Yes, temples have similar security details.  Mosques, I don’t know but I presume any significantly large one does too.


I think many get the point. 

What I don’t get is how it seems normal to some people to want armed security details at a church. Wonder if they want that for all mosques and temples too?


People are missing the point.  Churches want armed security details.  Current law states, “without good and sufficient reason,” weapons are illegal.

Now, we all know how Democrats operate.  A Democrat will interpret that to say that you can’t have a weapon unless we are 5 weeks past Armageddon while common sense Republicans think that the current state of world affairs would meet that definition.

To avoid constant legal wrangling, eliminate the statute altogether.


Many places of worship are schools.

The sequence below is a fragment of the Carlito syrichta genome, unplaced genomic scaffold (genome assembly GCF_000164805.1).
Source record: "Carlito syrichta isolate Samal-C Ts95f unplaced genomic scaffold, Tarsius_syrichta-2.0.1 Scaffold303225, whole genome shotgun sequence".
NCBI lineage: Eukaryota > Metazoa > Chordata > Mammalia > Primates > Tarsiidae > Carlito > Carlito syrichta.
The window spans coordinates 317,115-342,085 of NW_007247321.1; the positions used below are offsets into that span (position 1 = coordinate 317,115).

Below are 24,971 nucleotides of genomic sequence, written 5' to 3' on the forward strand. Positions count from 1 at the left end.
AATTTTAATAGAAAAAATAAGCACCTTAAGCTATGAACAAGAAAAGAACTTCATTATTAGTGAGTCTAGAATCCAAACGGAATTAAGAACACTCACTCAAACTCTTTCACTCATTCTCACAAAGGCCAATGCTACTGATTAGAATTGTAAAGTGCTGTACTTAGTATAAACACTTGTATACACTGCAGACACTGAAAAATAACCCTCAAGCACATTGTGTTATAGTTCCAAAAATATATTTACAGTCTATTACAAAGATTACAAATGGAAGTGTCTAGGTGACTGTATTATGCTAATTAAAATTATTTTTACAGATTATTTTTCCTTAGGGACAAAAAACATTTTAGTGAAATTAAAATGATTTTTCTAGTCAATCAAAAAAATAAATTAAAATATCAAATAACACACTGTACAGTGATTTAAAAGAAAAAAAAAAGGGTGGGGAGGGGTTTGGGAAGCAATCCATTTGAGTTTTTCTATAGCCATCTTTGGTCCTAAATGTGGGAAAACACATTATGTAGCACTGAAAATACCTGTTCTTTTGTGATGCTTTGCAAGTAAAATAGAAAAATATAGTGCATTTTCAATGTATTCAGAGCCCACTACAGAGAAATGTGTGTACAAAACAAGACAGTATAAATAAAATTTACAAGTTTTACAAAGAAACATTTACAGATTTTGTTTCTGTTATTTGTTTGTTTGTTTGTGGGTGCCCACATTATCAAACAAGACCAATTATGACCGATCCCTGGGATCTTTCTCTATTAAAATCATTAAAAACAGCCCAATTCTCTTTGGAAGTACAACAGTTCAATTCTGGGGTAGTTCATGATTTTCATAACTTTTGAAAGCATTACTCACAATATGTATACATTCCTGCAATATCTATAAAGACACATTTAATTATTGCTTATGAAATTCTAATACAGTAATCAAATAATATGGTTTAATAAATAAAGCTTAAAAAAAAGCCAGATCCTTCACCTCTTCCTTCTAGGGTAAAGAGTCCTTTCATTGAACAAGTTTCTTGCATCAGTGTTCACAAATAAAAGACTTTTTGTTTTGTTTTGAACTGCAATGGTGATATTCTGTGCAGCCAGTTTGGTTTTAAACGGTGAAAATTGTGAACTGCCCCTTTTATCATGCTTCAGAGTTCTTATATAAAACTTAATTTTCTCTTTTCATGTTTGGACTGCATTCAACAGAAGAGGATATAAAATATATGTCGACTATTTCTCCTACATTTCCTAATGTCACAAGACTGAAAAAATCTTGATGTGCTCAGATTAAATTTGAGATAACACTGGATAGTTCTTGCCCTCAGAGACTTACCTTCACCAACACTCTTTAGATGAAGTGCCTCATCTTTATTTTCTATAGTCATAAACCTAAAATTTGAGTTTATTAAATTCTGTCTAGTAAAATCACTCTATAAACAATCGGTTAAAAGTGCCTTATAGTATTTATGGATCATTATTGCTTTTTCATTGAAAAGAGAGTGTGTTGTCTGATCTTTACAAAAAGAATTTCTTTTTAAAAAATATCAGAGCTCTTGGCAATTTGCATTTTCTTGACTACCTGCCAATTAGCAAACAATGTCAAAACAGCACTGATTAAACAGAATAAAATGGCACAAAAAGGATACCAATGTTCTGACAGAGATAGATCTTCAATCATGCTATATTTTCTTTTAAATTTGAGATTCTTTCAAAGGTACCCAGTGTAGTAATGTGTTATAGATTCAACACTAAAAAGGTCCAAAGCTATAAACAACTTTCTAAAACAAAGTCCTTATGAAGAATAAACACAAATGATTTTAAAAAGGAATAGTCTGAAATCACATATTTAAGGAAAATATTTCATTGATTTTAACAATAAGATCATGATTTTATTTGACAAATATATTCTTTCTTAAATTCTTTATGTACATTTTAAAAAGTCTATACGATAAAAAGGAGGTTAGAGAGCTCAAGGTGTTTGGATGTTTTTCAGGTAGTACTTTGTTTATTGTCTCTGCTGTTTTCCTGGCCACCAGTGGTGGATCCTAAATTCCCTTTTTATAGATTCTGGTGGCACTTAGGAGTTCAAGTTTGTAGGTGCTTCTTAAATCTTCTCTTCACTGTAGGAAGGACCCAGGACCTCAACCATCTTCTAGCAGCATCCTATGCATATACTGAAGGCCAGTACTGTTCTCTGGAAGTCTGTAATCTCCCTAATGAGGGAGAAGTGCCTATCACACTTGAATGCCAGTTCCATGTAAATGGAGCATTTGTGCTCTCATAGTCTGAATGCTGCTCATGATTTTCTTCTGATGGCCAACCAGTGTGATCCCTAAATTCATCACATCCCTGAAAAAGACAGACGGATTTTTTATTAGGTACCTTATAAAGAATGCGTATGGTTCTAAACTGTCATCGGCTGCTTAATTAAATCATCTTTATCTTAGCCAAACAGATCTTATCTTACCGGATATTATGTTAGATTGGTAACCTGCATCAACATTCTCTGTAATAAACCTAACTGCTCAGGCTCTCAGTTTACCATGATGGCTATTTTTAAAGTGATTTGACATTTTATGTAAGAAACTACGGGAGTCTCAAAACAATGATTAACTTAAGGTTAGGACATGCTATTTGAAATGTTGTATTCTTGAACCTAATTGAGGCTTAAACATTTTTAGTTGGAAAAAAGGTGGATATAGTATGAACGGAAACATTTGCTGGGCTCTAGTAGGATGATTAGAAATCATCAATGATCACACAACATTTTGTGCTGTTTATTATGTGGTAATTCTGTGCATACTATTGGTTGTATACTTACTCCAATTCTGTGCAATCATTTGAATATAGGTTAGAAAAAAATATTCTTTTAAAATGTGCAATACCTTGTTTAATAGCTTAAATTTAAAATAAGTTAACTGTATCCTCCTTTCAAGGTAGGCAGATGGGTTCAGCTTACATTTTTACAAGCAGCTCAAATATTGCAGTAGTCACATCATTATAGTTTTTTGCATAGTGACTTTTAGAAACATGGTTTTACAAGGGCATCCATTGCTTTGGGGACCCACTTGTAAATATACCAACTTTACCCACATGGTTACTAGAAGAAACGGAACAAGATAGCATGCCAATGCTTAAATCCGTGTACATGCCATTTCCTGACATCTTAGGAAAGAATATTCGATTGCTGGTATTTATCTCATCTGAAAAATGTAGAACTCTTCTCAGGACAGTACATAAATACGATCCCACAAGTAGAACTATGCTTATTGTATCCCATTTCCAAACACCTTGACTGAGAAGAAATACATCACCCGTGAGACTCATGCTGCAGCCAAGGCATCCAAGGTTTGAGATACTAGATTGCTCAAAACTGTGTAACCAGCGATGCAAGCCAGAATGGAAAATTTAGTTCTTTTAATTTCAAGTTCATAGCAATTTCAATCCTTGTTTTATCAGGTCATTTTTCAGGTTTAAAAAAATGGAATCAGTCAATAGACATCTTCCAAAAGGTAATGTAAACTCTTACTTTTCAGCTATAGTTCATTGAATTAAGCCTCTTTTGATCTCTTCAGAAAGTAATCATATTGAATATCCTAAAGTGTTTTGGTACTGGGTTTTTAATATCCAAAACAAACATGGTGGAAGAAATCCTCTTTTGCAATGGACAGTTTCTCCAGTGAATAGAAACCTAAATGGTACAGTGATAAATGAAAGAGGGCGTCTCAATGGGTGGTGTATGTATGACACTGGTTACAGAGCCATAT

Will LaRock’s bill now allow guns in schools?


Shooting from the hip (again), amerigirl?

And please don’t insult us with your virtue signaling.


God help the people who cannot legally defend themself because Democrats have disarmed the law abiding citizens and made them sitting ducks for mentally ill murderers who have no regard for law.

“Oh, I’m sorry sir. I hate to disrupt your evil plan today. You can’t kill us here because we have a VERY strict ‘no guns’ law. Now, I have to ask you kindly to take your weapon somewhere where carrying guns and commiting murder is legal. Thanks and have a nice day!”


That’s it. LaRock jumped the shark.  He may get enough money from the NRA to make it seem like a great idea but I don’t appreciate seeing my safety used as a fund-raising chip for La Rock.

Dave, you can probably pack at your church (assuming you go to one) and I doubt anyone will pat you down.  If it makes you feel closer to Jesus to have a Trump card to “thou shalt not kill” ... well, that’s between you and Jesus.

Leave the rest of us out of your issues.


God help these fools that think they can’t go anywhere without their guns.